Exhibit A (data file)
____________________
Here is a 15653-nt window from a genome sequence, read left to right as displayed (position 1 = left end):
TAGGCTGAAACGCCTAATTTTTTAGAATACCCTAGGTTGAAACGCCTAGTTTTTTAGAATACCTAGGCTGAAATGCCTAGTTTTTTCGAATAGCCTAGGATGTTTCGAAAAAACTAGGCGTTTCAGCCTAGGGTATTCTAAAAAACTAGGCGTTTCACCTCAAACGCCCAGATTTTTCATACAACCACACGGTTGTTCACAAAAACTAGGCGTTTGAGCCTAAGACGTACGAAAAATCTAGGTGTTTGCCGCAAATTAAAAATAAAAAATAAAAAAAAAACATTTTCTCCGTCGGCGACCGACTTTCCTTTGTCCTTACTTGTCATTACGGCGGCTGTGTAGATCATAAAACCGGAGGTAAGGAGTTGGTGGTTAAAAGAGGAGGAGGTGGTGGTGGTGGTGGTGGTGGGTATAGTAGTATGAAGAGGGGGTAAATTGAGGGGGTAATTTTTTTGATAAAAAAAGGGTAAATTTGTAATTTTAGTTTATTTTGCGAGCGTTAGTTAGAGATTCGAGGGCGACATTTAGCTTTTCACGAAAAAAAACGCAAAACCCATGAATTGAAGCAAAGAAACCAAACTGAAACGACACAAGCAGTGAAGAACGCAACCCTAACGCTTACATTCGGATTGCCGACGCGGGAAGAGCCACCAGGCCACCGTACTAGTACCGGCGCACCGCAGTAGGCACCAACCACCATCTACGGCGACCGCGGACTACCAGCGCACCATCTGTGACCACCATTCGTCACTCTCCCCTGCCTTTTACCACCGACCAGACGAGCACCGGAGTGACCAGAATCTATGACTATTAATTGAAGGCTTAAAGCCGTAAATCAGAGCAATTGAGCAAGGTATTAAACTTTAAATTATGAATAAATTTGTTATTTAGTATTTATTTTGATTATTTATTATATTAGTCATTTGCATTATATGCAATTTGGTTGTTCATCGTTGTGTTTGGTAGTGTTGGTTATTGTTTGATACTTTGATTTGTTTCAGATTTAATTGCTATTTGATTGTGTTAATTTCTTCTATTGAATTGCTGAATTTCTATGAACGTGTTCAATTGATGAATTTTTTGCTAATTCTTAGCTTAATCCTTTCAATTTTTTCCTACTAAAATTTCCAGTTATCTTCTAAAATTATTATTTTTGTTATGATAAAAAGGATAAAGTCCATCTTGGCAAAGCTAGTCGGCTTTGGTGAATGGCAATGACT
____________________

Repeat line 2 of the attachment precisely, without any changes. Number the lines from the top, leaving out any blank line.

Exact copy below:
TAGGCTGAAACGCCTAATTTTTTAGAATACCCTAGGTTGAAACGCCTAGTTTTTTAGAATACCTAGGCTGAAATGCCTAGTTTTTTCGAATAGCCTAGGATGTTTCGAAAAAACTAGGCGTTTCAGCCTAGGGTATTCTAAAAAACTAGGCGTTTCACCTCAAACGCCCAGATTTTTCATACAACCACACGGTTGTTCACAAAAACTAGGCGTTTGAGCCTAAGACGTACGAAAAATCTAGGTGTTTGCCGCAAATTAAAAATAAAAAATAAAAAAAAAACATTTTCTCCGTCGGCGACCGACTTTCCTTTGTCCTTACTTGTCATTACGGCGGCTGTGTAGATCATAAAACCGGAGGTAAGGAGTTGGTGGTTAAAAGAGGAGGAGGTGGTGGTGGTGGTGGTGGTGGGTATAGTAGTATGAAGAGGGGGTAAATTGAGGGGGTAATTTTTTTGATAAAAAAAGGGTAAATTTGTAATTTTAGTTTATTTTGCGAGCGTTAGTTAGAGATTCGAGGGCGACATTTAGCTTTTCACGAAAAAAAACGCAAAACCCATGAATTGAAGCAAAGAAACCAAACTGAAACGACACAAGCAGTGAAGAACGCAACCCTAACGCTTACATTCGGATTGCCGACGCGGGAAGAGCCACCAGGCCACCGTACTAGTACCGGCGCACCGCAGTAGGCACCAACCACCATCTACGGCGACCGCGGACTACCAGCGCACCATCTGTGACCACCATTCGTCACTCTCCCCTGCCTTTTACCACCGACCAGACGAGCACCGGAGTGACCAGAATCTATGACTATTAATTGAAGGCTTAAAGCCGTAAATCAGAGCAATTGAGCAAGGTATTAAACTTTAAATTATGAATAAATTTGTTATTTAGTATTTATTTTGATTATTTATTATATTAGTCATTTGCATTATATGCAATTTGGTTGTTCATCGTTGTGTTTGGTAGTGTTGGTTATTGTTTGATACTTTGATTTGTTTCAGATTTAATTGCTATTTGATTGTGTTAATTTCTTCTATTGAATTGCTGAATTTCTATGAACGTGTTCAATTGATGAATTTTTTGCTAATTCTTAGCTTAATCCTTTCAATTTTTTCCTACTAAAATTTCCAGTTATCTTCTAAAATTATTATTTTTGTTATGATAAAAAGGATAAAGTCCATCTTGGCAAAGCTAGTCGGCTTTGGTGAATGGCAATGACT